Melting of ice will enhance melting of permafrost and by that release of additional large amounts of greenhouse gasses stored in the soil in these areas (IPCC, 2018).

Sea level rise

Global sea level rise has accelerated since the 1960s. The average rate of sea level rise over the period 1993-2018, when satellite measurements have been available, has been around 3.3 mm/year. Global mean sea level in 2300 will likely be 0.6-1.1 m above current levels for a low-emissions scenario and 2.3-5.4 m for a high-emissions scenario. These values will rise substantially if the largest estimates of sea level contributions from Antarctica over the coming centuries are included. All coastal regions in Europe have experienced an increase in absolute sea level, but with significant regional variation. Most coastal regions have also experienced an increase in sea level relative to land (Figure 3; EEA, 2019c). Extreme high coastal water levels have increased at most locations along the European coastline. This increase appears to have been predominantly due to increases in mean local sea level rather than changes in storm activity. All available studies project that damages from coastal floods in Europe would increase many fold in the absence of adaptation (EEA, 2019c).
Public coastal protection consists of measures to protect the EU’s coasts from floods and erosion, such as dune and cliff stabilisation through construction of seawalls, dikes, revetments and bulkheads (Mangor et al., 2017), as well as the use of nature-based solutions, such as restoring coastal wetlands due to their role in reducing coastal flooding (Möller, 2019). Rising extreme sea levels linked to anthropogenic climate warming and continued socio-economic development in coastal zones will lead to an increasing future flood risk along the EU coastline, requiring increased public expenditure to minimise it (IPCC, 2014; EEA, 2020).

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Figure 3: Spatial distribution of trends in mean sea level in European seas from January 1993 until February 2019 (EEA, 2019c).

Ocean acidification

The uptake of CO2 in the sea causes ocean acidification, as the pH of sea water declines. Ocean surface pH declined from 8.2 to below 8.1 over the industrial era as a result of an increase in atmospheric CO2 concentrations. This decline corresponds to an increase in oceanic acidity of about 30 %. In recent decades, ocean acidification has been occurring 100 times faster than during natural events over the past 55 million years. These rapid chemical changes are an added pressure on marine ecosystems (EEA, 2020).

Ocean acidification has wide-ranging impacts on marine ecosystems. Reduction of the  carbonate availability reduces the rate of calcification of marine calcifying organisms, such as reef-building corals, shellfish and plankton.  Ocean acidification has already affected the deep ocean, particularly at high latitudes. Change in pH affects biological processes, e.g. enzyme activities and photosynthesis, which effects primary production. These changes may be exacerbated by rising seawater temperatures. Changes in marine primary production will have an impact on the global carbon cycle and the absorption of atmospheric CO2 in the ocean and lower oceans capacity to mitigate climate change. The combined effects of elevated seawater temperatures, deoxygenation and acidification are expected to have negative effects on entire marine ecosystems, cause changes in food webs and marine production, and will also cause economic loss to human society (EEA, 2020).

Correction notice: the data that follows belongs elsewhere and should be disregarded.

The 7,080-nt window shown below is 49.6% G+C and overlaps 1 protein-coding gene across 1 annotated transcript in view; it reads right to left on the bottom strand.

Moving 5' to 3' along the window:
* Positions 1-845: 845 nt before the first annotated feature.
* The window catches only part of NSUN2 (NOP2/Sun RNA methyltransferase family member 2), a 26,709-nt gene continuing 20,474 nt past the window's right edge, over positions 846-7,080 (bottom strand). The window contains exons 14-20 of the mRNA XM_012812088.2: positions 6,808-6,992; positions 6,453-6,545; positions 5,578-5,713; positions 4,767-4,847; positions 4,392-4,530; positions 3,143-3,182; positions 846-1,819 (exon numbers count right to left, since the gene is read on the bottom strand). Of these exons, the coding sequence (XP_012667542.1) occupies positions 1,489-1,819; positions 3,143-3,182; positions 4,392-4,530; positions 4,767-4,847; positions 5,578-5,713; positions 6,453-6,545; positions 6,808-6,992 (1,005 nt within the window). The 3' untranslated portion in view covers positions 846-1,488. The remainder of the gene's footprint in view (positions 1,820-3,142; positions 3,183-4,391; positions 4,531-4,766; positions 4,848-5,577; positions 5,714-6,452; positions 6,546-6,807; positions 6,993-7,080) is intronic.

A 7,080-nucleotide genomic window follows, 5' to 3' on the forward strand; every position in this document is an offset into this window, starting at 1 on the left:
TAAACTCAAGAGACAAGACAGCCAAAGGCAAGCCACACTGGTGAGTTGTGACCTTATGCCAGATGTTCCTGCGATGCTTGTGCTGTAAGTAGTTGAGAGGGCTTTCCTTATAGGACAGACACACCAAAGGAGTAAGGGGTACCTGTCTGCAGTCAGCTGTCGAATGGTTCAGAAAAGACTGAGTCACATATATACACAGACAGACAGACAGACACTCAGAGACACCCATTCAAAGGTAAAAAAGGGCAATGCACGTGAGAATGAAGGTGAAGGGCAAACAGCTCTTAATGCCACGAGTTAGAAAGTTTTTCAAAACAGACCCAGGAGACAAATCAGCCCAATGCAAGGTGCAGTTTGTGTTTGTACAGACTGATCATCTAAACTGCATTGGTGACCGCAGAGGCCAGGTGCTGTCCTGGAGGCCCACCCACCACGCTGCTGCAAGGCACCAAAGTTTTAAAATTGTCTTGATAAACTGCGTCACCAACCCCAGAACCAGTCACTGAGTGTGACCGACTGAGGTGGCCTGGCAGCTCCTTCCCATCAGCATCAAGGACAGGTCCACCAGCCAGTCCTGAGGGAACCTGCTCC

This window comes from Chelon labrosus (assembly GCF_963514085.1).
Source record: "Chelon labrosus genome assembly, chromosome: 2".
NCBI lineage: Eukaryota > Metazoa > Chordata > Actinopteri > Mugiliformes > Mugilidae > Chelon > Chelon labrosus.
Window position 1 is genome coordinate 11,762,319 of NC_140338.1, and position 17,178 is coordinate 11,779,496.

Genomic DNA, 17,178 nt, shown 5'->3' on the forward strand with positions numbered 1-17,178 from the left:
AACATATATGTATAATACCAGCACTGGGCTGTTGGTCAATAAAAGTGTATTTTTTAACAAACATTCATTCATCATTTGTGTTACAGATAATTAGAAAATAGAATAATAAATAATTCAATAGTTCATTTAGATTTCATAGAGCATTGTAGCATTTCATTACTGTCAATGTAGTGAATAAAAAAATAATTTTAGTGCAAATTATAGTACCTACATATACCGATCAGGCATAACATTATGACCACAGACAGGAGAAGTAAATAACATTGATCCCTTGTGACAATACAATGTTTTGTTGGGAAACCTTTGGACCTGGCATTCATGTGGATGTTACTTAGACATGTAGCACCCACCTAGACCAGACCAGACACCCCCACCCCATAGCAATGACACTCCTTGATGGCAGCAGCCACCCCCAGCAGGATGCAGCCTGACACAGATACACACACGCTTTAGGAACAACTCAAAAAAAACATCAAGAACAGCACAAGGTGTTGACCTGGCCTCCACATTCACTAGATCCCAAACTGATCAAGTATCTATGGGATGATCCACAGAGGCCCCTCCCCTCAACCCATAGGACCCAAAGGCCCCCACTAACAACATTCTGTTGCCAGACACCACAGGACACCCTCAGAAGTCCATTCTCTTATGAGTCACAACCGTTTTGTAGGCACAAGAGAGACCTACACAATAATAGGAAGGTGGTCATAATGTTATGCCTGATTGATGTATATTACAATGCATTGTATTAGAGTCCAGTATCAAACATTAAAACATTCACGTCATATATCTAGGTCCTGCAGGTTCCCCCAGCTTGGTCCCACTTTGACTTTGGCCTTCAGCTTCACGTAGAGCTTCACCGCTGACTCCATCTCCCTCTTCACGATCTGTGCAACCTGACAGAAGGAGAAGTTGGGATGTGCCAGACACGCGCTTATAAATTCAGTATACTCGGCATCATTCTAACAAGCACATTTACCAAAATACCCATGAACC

General outcomes of the  regional assessments 

The Intermediate assessment from OSPAR addresses all aspects of climate change in the North-East Atlantic region from acidification, prevailing conditions and climate change, pressures, marine biodiversity and specifically acidification. OSPAR's North-East Atlantic Environment Strategy 2010 - 2020 also recognised the relevance of climate change across the region and a need for mitigation and adaptation (OSPAR, 2017; OSPAR, 2010).

Climate change is recognised by HELCOM as a threat, since it ‘is adding more pressure to Baltic Sea fragile ecosystem already affected by a wide variety of anthropogenic impacts, such as eutrophication, pollution, overfishing and habitat loss’ (Strempel, 2019). The report, published in 2013 is an in depth assessment of climate change relevant issues including atmospheric conditions and trends in hydrographic conditions and impacts to assure that Baltic Sea Action Plan addresses relevant challenges (HELCOM, 2013).

Climate change is recognised as an important pressure in the Black Sea basin. It is addressed in the State of the Environment of the Black Sea (2009-2014/5) (BSC, 2019). Climate warming is adding another threat to current multiple pressures. The problem is critical, because higher temperatures will reduce the ventilation mechanisms by extending the length of the stratification period and reduce the solubility of oxygen in warmer waters. To keep the current level of hypoxia unchanged in the 2015-2020 climate, the nutrient discharges will need to be decreased. If not, the level of hypoxia will increase as a consequence of decrease in oxygen solubility and the stratification will intensify. The key message is that the management of hypoxia has to take into account the warming of the climate (BSC, 2019).

Because of the temperature rise, some Mediterranean fish species, such as sardine, bouge and wrasse started to migrate into the Black Sea in recent years (BSC, 2019).

Climate change is very important pressure for the Mediterranean since the region was recognised as one of the most responsive regions to climate change (UNEP MAP, 2015; UNEP MAP, 2017). The UNEP MAP Mid-Term Strategy 2016-2021 (UNEP MAP MTS) sets out the following two Strategic Objectives, i) To strengthen the resilience of the Mediterranean natural and socioeconomic systems to climate change by promoting integrated adaptation approaches and better understanding of impacts, and ii) To reduce anthropogenic pressure on coastal and marine to maintain their contribution to climate change adaptation

Climate change is very important pressure for the Mediterranean since the region was recognised as one of the most responsive regions to climate change (UNEP MAP, 2015; UNEP MAP, 2017). The UNEP MAP Mid-Term Strategy 2016-2021 (UNEP MAP MTS) sets out the following two Strategic Objectives:

  • To strengthen the resilience of the Mediterranean natural and socioeconomic systems to climate change by promoting integrated adaptation approaches and better understanding of impacts;
  • To reduce anthropogenic pressure on coastal and marine to maintain their contribution to climate change adaptation.